Charlie, son of the Belfast and Glasgow Celtic legend whose name he carries with pride, accepted the nomination for the Presidency of the Society on April 16, 2014, shortly before an event to mark the culmination of the Road to Paradise Outreach Programme, which helped spread the Celtic Story to audiences in communities beyond west Belfast.

Since 2009, Charlie has been Society Vice-President, deputising for Jimmy Jones at a plethora of events and engagements and being the very public face for Society activities. Jimmy Jones had served as President since the Society’s inception in 2003 and had always been a popular figure at events to mark the history of the Grand Old Team.

You can read the rest of this original article here.

Belfast Celtic President Jimmy Jones Heads for Paradise

It was with great sadness that the football world learned of the death of Belfast Celtic Society’s president Jimmy Jones on Thursday, 13th February 2014. A legend of the Irish League, Jones began his senior career with Belfast Celtic.  In 1946, he was signed by the club’s famous manager Elisha Scott, whose teams swept all before them over a period of two decades. Scott had first spotted him on a six-goal spree for Shankill Young Men in Lurgan. 

A barrel-chested centre forward, Jones was a mainstay of the Celtic side during the late 1940s.  He turned down opportunities to switch allegiances to rivals Linfield as well as to cross the water to play for Matt Busby at Manchester United. In December 1948, Jones’s career – and, indeed, his life - was thrown into peril when he was attacked and suffered a broken leg at the end of the Christmas derby game at Windsor Park. You can read the rest of this original article here.

Enda Fanning - Ar dheis Dé go raibh a anam

It was with deep regret that word trickled through to the Belfast Celtic Society on November 26th, 2013, of the sad passing of Belfast Celtic fan Enda Fanning.A key witness to history, Enda was the only Celtic supporter to travel from Ireland to see the team he loved play in the USA in 1949, as the club prepared to sail out of football forever.  A football fanatic, Enda was born in Ireland’s north west, where his family members had helped found Derry City FC.  In the Spring of 1949, Enda's father persuaded the Belfast Celtic board to allow him to travel with the team to New York and he went with the players on board the famous Atlantic passenger vessel  The Mauretania, owned by the Cunard White Star Line, at the age of 22.

A decade ago, Enda helped get established and shared his brilliant archive of photographs from the trip with the webmaster to help get content onto the site.  His pictures included a group of pictures taken on the deck of the Mauretania, as players, management and Board members lounged around enjoying the voyage. Originally from Derry, Enda was a regular traveller from Dublin for Belfast Celtic Society events and had the opportunity to visit the Belfast Celtic Museum at The Park Centre, the site of the club’s former ground, a few years ago after a major event at Stormont where the name Belfast Celtic rattled round the corridors of power in the north.  Enda was visibly moved by the collection of exhibits on display at the team's former home and remarked that he couldn't wait to come back again for a visit. Alas, it was not to be.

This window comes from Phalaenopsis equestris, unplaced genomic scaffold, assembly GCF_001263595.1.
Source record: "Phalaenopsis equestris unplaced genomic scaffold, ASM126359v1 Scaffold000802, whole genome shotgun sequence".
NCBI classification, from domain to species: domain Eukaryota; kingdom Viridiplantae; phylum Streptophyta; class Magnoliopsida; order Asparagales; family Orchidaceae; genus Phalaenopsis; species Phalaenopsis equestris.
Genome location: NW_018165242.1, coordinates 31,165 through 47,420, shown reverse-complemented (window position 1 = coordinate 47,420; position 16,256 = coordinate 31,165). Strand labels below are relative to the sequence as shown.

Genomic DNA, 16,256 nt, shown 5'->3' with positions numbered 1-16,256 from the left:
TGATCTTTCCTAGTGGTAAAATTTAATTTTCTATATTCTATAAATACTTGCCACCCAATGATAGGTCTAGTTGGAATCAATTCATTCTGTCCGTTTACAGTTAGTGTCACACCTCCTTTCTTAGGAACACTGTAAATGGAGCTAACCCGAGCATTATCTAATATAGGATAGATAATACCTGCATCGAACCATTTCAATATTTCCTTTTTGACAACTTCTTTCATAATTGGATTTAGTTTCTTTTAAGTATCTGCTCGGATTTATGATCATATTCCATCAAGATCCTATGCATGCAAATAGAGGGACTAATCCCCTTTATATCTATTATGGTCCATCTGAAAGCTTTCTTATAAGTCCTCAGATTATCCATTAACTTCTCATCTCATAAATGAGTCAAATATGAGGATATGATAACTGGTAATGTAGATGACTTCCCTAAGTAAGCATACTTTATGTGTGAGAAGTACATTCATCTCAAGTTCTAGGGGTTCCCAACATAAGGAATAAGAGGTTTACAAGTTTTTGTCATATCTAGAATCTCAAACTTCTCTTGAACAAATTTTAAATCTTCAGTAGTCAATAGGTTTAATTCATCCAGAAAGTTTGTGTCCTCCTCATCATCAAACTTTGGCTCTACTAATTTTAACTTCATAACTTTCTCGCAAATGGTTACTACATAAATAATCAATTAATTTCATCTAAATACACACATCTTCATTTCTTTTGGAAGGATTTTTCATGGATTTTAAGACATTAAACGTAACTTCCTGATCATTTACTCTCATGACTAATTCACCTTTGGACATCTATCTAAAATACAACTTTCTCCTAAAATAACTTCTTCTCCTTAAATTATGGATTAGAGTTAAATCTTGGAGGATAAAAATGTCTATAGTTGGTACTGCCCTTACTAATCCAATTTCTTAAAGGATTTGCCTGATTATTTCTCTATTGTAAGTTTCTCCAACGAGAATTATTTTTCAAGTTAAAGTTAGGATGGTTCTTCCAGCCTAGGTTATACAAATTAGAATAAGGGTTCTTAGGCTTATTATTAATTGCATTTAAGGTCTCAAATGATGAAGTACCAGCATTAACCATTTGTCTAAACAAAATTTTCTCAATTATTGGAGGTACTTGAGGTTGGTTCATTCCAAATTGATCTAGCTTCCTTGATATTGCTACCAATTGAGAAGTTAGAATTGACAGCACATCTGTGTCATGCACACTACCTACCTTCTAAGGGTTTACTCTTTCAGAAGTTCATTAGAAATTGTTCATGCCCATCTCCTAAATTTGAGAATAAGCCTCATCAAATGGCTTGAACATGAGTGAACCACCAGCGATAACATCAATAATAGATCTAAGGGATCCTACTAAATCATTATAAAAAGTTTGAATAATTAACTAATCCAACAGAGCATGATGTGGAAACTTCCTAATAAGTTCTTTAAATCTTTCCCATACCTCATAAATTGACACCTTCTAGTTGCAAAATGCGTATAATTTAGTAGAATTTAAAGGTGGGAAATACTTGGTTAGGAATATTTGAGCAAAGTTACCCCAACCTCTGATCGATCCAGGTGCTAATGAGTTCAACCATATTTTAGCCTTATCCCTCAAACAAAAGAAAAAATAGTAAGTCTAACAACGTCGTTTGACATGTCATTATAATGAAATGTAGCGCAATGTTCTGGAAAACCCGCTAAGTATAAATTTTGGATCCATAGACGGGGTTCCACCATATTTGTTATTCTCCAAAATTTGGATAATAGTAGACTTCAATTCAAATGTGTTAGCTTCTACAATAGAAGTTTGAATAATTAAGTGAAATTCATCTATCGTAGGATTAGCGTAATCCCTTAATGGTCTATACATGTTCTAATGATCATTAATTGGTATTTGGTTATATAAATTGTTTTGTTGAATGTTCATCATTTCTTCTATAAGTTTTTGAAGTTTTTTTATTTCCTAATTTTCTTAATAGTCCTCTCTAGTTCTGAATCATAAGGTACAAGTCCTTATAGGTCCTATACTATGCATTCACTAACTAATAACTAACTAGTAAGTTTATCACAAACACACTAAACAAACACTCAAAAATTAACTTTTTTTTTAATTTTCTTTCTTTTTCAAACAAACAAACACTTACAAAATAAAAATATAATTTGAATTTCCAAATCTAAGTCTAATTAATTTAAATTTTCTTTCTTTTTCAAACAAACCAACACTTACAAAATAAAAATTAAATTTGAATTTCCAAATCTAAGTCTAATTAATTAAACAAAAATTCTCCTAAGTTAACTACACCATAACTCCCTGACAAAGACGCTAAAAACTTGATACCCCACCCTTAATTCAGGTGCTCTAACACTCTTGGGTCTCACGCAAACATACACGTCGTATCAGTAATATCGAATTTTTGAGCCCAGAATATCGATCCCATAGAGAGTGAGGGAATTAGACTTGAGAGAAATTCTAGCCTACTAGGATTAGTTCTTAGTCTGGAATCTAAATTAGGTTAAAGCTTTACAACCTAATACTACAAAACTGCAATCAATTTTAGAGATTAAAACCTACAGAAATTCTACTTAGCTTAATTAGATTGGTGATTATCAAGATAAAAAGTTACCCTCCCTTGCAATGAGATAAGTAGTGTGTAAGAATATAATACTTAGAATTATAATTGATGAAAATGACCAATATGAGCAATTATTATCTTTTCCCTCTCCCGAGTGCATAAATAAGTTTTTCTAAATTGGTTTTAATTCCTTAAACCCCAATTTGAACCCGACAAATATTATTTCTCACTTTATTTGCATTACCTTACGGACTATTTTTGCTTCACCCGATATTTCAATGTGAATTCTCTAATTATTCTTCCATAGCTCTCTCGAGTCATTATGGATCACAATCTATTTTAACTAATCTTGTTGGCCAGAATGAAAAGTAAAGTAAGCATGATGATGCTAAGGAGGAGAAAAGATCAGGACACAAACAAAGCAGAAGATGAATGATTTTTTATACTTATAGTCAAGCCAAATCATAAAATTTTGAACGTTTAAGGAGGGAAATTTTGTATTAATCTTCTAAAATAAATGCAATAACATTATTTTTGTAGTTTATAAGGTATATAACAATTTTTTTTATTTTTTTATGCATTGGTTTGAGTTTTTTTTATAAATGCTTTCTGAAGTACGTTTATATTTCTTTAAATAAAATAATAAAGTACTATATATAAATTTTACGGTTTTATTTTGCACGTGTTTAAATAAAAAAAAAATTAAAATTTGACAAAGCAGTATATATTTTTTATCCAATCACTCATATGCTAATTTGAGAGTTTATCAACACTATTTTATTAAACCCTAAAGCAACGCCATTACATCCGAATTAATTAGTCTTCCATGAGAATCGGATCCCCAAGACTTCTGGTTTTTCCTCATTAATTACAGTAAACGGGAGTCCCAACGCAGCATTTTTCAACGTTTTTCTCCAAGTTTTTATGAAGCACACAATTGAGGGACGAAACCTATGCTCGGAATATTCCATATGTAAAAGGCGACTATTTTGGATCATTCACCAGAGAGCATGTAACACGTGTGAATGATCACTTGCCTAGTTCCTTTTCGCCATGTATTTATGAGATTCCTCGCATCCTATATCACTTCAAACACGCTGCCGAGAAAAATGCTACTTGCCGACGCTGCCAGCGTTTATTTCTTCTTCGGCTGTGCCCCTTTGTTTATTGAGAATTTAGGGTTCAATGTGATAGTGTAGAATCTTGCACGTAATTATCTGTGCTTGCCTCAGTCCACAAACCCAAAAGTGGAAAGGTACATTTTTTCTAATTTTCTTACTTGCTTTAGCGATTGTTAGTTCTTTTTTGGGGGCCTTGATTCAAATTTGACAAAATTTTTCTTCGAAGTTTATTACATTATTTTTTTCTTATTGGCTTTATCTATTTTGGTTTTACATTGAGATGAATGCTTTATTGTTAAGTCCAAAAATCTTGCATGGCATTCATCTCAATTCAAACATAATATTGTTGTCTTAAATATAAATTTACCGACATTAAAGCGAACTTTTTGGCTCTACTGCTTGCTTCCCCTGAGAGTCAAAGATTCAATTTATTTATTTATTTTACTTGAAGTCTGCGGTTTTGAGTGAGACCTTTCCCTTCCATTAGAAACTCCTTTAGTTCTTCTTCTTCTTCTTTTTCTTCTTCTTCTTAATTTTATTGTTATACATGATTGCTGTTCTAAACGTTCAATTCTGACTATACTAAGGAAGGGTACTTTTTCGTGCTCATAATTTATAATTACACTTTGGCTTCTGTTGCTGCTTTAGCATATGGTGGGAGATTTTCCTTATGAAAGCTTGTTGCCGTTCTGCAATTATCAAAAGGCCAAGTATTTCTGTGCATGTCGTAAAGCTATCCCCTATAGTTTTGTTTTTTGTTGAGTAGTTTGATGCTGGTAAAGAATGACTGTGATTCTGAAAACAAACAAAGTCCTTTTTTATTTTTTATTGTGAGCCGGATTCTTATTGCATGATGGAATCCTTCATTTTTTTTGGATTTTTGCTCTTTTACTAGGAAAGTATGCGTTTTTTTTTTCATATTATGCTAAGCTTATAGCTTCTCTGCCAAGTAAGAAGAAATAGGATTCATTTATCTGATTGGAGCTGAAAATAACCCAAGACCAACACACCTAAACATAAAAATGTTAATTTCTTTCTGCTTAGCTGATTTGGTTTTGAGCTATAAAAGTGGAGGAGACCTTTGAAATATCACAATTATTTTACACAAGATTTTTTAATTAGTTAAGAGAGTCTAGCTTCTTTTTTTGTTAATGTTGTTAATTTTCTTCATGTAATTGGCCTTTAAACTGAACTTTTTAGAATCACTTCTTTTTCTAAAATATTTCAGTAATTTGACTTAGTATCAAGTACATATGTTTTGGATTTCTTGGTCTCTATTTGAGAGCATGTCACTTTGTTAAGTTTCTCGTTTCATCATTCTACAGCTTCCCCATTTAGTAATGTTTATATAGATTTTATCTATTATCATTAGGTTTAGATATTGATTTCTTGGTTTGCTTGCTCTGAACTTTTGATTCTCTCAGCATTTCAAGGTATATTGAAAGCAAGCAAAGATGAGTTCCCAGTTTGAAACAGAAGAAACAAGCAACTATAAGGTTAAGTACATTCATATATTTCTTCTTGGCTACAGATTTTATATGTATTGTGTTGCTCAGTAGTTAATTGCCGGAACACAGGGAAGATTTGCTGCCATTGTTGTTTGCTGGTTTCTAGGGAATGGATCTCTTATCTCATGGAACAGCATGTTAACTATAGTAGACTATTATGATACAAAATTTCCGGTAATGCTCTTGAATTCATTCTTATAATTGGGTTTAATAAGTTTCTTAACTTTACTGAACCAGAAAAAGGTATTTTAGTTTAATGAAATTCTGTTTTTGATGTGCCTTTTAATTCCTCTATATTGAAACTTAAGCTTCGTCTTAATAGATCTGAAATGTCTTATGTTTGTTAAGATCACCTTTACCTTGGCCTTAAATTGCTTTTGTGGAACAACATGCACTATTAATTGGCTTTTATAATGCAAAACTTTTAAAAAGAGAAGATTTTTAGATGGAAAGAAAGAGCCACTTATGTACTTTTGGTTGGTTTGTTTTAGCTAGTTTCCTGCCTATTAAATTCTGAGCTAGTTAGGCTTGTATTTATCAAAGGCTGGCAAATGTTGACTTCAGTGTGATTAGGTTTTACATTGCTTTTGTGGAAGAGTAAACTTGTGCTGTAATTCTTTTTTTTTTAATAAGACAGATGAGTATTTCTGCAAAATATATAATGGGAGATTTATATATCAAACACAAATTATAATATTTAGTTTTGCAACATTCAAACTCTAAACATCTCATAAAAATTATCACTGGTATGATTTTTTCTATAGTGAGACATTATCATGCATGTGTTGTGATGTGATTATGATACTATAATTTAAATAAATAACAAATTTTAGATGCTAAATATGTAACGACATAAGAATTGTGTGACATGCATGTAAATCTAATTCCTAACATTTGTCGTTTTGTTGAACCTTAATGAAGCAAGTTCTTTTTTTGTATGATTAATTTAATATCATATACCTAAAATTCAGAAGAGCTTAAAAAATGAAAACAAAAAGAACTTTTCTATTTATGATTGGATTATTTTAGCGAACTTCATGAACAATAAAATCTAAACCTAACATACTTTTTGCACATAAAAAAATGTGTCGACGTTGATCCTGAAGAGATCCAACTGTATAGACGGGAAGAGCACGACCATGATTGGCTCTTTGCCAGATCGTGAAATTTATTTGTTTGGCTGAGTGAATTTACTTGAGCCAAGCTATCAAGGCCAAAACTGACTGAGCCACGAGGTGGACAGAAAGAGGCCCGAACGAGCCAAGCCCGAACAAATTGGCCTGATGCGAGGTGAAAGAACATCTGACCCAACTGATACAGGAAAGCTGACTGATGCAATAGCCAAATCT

Recently, the Belfast Celtic Society had taken the decision to bestow on  him an Honourary Life Membership - unfortunately, he didn't live long enough to hear the news himself from the Chair of the Society, Padraig Coyle.  On hearing the news of Enda’s passing, Padraig said; ‘Enda’s name and personality was known everywhere in Belfast Celtic circles – just this week his name came up in a conversation I had with former player Lexi Moore in Derry.  He remembered Enda’s roots on Foyle Road where his father was a well known business figure, as an importer of fruit and vegetables.'

‘He was a gentleman in every sense of the word and indeed I recall at a reminiscences event in 2006 in the clubrooms of Donegal Celtic FC, Enda scooped one of the ballots - a framed picture of Belfast Celtic on the US Tour.  He immediately summoned Kitty Campbell, wife of the late Johnny, who scored for Belfast Celtic against Scotland in New York in '49 and handed the picture over to her as a gift. 

For over 50 years, he lived and worked in Dublin and despite his long association with that city, he never lost his northern accent and used to laugh heartily when people asked if he was down for the day on a visit.

Our deepest condolences are passed to his entire family circle at this very very sad time.’Enda Fanning is survived by his wife Ruby and his children Oisin, Enda, Grainne, Niall, Colm and Nuala. His funeral will take place in Mount Argos in Dublin on Thursday, November 28, 2013. A chriost dean trocaire - bhi se dilis go bhas.

(Enda Fanning (far right) on the US Tour)


The Man Who Taught Martin O'Neill the Game

In the 2004 BBC documentary Man and Bhoy, new Republic of Ireland manager Martin O’Neill spoke about those who influenced his career, firmly setting the record straight!
As he’d spent most of his professional football career under England’s standout manager of the age, Brian Clough, most commentators assumed that the two-time European Cup winning manager of Nottingham Forest left the most indelible mark on the Derry man’s career.

O’Neill was very clear – this was wrong – and a former Belfast Celtic legend was the man who Martin looked up to the most. He said frankly; I had a wonderful education under Brian Clough, there’s no doubt about it and people say ‘Well, he taught you the game!”  “Well, in actual fact, Jimmy McAlinden taught me the game! He realized my background - I had been playing Gaelic - in fact I’d never actually played a soccer game on grass until I’d joined Rosario (a Belfast youth team). Jimmy McAlinden had a supreme knowledge of the game, he had supreme knowledge of individuals.”